Social Literacy Thread (split from Rant)

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Re: Rant Thread : For all your obscenity screaming needs

Postby rat4000 » Sun Feb 01, 2015 2:02 am UTC

I will be kinda laconic and respond to only a couple of things in a long post in a long conversation, so maybe it is appropriate to say that I like what you (Shro) are doing here; for the way it facilitates discussion if for nothing else.

Shro wrote:I will attempt to justify why this is important. Our community's identity is a choice that we've all decided to reinforce.
You seem to be offering a justification for your (educational) posts, but I think Pfhorrest's problem was--I know my problem is--with stuff like Azrael's "calling you out explicitly, shut it" inappropriateness.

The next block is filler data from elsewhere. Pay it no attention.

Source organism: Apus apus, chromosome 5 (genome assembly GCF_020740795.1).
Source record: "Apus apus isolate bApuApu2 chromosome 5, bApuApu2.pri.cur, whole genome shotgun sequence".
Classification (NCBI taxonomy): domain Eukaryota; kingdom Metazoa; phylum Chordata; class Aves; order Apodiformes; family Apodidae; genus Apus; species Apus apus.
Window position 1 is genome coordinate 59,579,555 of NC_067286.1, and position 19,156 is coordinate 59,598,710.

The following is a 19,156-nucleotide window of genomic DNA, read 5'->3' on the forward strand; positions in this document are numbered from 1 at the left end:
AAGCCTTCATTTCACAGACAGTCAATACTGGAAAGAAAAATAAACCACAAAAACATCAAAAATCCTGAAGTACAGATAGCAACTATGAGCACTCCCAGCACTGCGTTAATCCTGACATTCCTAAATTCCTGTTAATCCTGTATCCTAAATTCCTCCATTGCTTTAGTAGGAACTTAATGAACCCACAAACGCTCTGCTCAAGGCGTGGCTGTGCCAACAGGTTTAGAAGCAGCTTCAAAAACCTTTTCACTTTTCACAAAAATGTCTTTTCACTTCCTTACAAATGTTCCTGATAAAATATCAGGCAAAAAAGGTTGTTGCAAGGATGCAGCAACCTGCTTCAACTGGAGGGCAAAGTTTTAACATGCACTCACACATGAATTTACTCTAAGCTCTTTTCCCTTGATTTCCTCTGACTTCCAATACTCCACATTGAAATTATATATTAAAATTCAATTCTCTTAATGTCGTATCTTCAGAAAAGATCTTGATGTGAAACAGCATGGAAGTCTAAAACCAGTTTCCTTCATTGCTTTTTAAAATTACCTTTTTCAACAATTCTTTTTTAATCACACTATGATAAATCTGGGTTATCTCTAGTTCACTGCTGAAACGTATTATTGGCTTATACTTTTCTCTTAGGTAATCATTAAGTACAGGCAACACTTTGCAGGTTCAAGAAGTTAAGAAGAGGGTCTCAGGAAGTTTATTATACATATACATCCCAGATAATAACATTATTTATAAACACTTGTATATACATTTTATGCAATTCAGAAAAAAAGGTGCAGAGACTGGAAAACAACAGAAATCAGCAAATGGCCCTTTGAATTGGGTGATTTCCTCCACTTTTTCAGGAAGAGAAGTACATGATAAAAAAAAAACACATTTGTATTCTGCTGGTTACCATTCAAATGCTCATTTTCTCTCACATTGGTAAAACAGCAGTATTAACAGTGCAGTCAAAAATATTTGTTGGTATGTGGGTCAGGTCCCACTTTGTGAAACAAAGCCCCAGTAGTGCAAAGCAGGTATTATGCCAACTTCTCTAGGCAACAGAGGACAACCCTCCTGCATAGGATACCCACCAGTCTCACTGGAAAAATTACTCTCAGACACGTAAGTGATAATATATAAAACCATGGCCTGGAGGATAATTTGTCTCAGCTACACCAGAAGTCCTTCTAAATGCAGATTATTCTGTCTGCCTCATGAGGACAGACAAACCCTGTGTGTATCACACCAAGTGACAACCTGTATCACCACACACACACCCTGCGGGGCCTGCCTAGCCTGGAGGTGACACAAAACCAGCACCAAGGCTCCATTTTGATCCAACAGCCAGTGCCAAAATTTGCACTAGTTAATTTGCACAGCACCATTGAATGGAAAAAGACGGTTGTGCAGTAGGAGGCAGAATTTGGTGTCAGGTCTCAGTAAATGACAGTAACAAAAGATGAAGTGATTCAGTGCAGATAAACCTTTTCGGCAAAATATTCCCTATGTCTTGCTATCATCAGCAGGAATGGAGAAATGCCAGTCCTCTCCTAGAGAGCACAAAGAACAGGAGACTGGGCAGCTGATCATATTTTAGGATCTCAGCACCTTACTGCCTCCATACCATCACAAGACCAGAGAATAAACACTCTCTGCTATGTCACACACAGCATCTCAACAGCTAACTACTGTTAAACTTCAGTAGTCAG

It's something that I had to learn, and I am crazy proud of it.
Yeah, and you do have a right to be. But if these things are not a priority for someone else that should be okay also, because making something which is really hard and time-consuming into a requirement for participating in a society does not get you an overly diverse society. It's great to have amazing social skills and it's great to know statistics, and to me valuing diversity means saying that if someone only has the time to get one of these things it should be up to them which one they pick.

Basic social skills, which are fairly easy to learn, I am okay with requiring.

I understand the difficulties of being male
(Note that I take you to mean the difficulties of being a man, even though, as I use the words, that's not what you said.) The way you're pitching this, it seems you're saying that you can empathize with my difficulties, but I'm pretty sure you can't. If understanding my difficulties means that you are able to describe how those difficulties affect my actions, then yeah, that you can do. And that's useful! Also uninspiring.